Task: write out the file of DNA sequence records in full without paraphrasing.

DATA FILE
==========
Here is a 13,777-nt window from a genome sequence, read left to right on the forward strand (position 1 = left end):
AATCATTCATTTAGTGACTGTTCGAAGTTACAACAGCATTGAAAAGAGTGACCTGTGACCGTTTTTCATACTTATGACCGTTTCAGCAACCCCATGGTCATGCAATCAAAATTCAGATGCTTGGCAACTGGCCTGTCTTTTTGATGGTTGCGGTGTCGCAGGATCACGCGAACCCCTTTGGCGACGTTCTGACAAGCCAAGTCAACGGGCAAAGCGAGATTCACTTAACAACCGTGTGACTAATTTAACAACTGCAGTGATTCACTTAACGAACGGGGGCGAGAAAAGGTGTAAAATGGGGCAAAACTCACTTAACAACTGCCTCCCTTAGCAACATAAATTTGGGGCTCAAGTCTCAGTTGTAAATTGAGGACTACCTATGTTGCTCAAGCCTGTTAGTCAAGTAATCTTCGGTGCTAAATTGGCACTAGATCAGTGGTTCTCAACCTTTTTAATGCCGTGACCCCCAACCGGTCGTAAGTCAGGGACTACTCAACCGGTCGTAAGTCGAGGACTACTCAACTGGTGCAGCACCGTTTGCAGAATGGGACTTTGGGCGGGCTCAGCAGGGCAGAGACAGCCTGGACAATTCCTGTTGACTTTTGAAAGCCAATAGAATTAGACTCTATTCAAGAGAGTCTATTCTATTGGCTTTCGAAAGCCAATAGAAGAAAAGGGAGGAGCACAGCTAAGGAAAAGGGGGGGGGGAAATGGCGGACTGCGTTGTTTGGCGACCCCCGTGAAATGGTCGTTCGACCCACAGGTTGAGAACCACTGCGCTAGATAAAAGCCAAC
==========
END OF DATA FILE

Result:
Here is a 13,777-nt window from a genome sequence, read left to right on the forward strand (position 1 = left end):
AATCATTCATTTAGTGACTGTTCGAAGTTACAACAGCATTGAAAAGAGTGACCTGTGACCGTTTTTCATACTTATGACCGTTTCAGCAACCCCATGGTCATGCAATCAAAATTCAGATGCTTGGCAACTGGCCTGTCTTTTTGATGGTTGCGGTGTCGCAGGATCACGCGAACCCCTTTGGCGACGTTCTGACAAGCCAAGTCAACGGGCAAAGCGAGATTCACTTAACAACCGTGTGACTAATTTAACAACTGCAGTGATTCACTTAACGAACGGGGGCGAGAAAAGGTGTAAAATGGGGCAAAACTCACTTAACAACTGCCTCCCTTAGCAACATAAATTTGGGGCTCAAGTCTCAGTTGTAAATTGAGGACTACCTATGTTGCTCAAGCCTGTTAGTCAAGTAATCTTCGGTGCTAAATTGGCACTAGATCAGTGGTTCTCAACCTTTTTAATGCCGTGACCCCCAACCGGTCGTAAGTCAGGGACTACTCAACCGGTCGTAAGTCGAGGACTACTCAACTGGTGCAGCACCGTTTGCAGAATGGGACTTTGGGCGGGCTCAGCAGGGCAGAGACAGCCTGGACAATTCCTGTTGACTTTTGAAAGCCAATAGAATTAGACTCTATTCAAGAGAGTCTATTCTATTGGCTTTCGAAAGCCAATAGAAGAAAAGGGAGGAGCACAGCTAAGGAAAAGGGGGGGGGGAAATGGCGGACTGCGTTGTTTGGCGACCCCCGTGAAATGGTCGTTCGACCCACAGGTTGAGAACCACTGCGCTAGATAAAAGCCAAC